Monday, 11 October 2010

Type | Introduction | Sound of the Baskerville

Week 21 | Type | Contents

Tuesday | Poetry | Kathryn Lewis Interview
Wednesday | Fiction | They Call him Dr Turnips 
Thursday | Music | Celia
Saturday | Mixtape | Belly Kids by Mike Coley
Sunday | Mini Essay | Just what is on our mind? by Nima Seifi

“Amongst the several mechanic Arts that have engaged my attention, there is no one which I have pursued with so much steadiness and pleasure, as that of Letter-Founding. Having been an early admirer of the beauty of Letters, I became insensibly desirous of contributing to the perfection of them. I formed to my self Ideas of greater accuracy than had yet appeared, and have endeavoured to produce a Sett of Types according to what I conceive to be their true proportion. … It is not my desire to print many books: but such only, as are books of Consequence, of intrinsic merit, or established Reputation, and to which the public may be pleased to see in an elegant dress, and to purchase at such price, as will repay the extraordinary care and expense that must necessarily be bestowed upon them.” John Baskerville

I recently finished reading ‘Jonathan Strange & Mr Norrell’ by Susanna Clarke, a book I would heartily recommend to anyone interested in 17th century history, magic or typography. Once you have thumbed your way through the first 1005 pages of Napoleon and sorcery you will arrive at ‘A Note on the Type’, which reads…

“The original punches of types cut by John Baskerville of Birmingham were sold by Baskerville’s widow to Baumarchais and descended through various French foundries to Beberny & Peignot. Some of the material survives and is now at the Cambridge University Press. Baskerville has been called the first of the transitional romans in England. Compared with Caslon there is more differentiation of thick and thin strokes, the serifs on lower-case letters are more nearly horizontal and the stress nearer the vertical.”

I must admit, I am uncertain why Susanna Clarke draws our attention to the font – however, as somewhat of a typophile myself, I am glad she gives John Baskerville the credit he deserves, maybe she simply agrees with me that he deserves credit. Another theory I have on this unusual note on the type, is that Norrell and Strange the eyponymous protagonists of the novel mirror Baskerville in the canon of English typography in the sense that they are the transition between old style and modern magic, just as Baskerville paved the space between Caslon and the modern styles of Giambattista Bodoni and Firmin Didot. I am getting distracted.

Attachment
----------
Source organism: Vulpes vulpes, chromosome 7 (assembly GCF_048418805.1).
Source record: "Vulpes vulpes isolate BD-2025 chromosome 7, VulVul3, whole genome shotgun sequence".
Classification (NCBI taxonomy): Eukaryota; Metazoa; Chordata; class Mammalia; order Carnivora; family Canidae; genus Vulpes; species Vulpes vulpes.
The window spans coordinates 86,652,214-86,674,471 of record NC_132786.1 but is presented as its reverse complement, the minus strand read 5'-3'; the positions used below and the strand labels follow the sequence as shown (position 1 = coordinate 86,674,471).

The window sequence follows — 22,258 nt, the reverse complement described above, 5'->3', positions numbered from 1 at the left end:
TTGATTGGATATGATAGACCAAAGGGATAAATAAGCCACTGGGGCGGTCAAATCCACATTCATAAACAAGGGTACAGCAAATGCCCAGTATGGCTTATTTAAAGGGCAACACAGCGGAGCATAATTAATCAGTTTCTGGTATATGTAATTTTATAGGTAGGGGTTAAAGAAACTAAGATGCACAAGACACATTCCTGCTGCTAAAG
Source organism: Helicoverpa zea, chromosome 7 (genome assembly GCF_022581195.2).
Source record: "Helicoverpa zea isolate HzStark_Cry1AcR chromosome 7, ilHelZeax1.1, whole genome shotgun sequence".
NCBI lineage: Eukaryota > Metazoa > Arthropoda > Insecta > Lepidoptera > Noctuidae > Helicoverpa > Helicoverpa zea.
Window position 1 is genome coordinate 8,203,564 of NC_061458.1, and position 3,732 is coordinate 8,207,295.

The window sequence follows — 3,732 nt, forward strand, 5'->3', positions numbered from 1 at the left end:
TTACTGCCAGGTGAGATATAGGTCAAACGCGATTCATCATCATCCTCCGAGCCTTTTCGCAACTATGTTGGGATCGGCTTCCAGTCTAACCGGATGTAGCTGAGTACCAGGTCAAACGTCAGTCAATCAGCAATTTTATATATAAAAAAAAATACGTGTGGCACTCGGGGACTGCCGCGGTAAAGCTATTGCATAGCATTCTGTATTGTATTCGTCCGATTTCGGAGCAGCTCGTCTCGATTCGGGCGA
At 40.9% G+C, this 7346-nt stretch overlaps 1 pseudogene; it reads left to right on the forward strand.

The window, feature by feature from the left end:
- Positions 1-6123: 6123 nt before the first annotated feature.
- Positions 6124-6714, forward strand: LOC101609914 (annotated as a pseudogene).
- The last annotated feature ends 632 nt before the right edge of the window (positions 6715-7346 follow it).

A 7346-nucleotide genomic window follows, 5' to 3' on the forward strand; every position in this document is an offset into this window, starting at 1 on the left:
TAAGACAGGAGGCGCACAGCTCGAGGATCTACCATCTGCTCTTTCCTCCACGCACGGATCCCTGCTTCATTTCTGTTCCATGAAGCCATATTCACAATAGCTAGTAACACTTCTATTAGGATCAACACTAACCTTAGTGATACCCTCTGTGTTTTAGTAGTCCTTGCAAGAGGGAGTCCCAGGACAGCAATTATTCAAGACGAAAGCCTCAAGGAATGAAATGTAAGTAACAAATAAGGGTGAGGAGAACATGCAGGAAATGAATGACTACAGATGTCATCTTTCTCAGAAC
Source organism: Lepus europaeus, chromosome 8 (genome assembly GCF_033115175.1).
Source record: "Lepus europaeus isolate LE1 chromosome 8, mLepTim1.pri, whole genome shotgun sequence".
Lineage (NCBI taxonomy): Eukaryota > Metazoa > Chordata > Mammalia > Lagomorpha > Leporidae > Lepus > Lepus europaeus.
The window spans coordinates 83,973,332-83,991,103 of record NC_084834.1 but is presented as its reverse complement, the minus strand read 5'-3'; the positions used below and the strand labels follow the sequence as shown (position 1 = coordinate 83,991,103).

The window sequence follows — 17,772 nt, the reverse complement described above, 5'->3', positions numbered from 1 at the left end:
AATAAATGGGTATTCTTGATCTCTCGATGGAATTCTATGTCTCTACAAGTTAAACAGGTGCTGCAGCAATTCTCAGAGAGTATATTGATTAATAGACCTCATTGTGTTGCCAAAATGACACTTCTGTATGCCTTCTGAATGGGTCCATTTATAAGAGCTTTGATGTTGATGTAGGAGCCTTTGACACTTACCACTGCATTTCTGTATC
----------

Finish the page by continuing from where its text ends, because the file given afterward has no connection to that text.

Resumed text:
What I intended to write about today was the problem of the contemporary designer in choosing a typeface which best represents our modern age? Helvetica is always a safe choice, reassuring as seeing ‘swiss-made’ on a watch face (Helvetica literally means Swiss). Futura is one of my favorites, although I know quite a few people that would defend Univers to the hilt. Akzidenz Grotesk was the founding father of the san serifs. Not to forget the serif fonts, which could have moved cyclically back into vogue, Garamond or back to good old Baskerville. The problem, I think, is that with all these typefaces so easily at our disposal the true tendency of our time is to want all of them. The answer to my question of which font best represents our modern age, is ‘all typefaces’.

Although, if I wasn’t going to cop out I would say VAG Rounded – quite literally the corporate love child of Futura and Times (and if you have an apple keyboard, the very font your fingers have been tapping at all this time).

James Harringman

1 comment:

  1. There is a lot of filler in Jonathan Strange and Mr Norrell. Some nonsense about magic. I read it for the bit where they go to Venice.